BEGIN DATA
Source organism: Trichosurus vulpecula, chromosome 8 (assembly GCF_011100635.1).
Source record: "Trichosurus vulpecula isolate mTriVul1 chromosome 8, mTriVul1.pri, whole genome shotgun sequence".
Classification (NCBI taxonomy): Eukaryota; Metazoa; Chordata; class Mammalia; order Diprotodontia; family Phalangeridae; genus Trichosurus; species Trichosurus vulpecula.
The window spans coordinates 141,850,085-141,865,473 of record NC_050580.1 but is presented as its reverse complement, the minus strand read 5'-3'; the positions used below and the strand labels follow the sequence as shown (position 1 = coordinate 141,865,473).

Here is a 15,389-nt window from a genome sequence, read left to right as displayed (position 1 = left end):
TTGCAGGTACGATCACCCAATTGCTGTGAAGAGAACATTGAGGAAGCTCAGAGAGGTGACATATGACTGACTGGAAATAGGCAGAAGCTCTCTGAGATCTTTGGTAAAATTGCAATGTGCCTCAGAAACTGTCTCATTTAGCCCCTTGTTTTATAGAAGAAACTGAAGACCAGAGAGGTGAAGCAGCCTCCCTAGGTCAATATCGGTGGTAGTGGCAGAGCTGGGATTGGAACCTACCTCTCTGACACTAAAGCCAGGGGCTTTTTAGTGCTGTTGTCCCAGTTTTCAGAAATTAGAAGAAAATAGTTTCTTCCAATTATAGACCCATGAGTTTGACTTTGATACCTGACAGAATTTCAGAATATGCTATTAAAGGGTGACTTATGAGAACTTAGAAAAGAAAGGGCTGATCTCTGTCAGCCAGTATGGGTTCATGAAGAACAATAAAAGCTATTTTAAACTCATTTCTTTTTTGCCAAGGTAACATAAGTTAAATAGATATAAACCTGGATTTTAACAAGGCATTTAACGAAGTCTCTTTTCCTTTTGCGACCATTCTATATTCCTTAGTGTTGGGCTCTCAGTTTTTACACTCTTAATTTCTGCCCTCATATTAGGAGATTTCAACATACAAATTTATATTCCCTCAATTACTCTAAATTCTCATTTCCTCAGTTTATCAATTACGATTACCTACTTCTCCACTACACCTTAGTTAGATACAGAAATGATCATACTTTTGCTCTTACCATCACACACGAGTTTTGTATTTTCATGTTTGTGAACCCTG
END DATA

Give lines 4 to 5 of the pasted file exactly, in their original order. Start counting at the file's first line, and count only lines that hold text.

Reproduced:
The window spans coordinates 141,850,085-141,865,473 of record NC_050580.1 but is presented as its reverse complement, the minus strand read 5'-3'; the positions used below and the strand labels follow the sequence as shown (position 1 = coordinate 141,865,473).

Here is a 15,389-nt window from a genome sequence, read left to right as displayed (position 1 = left end):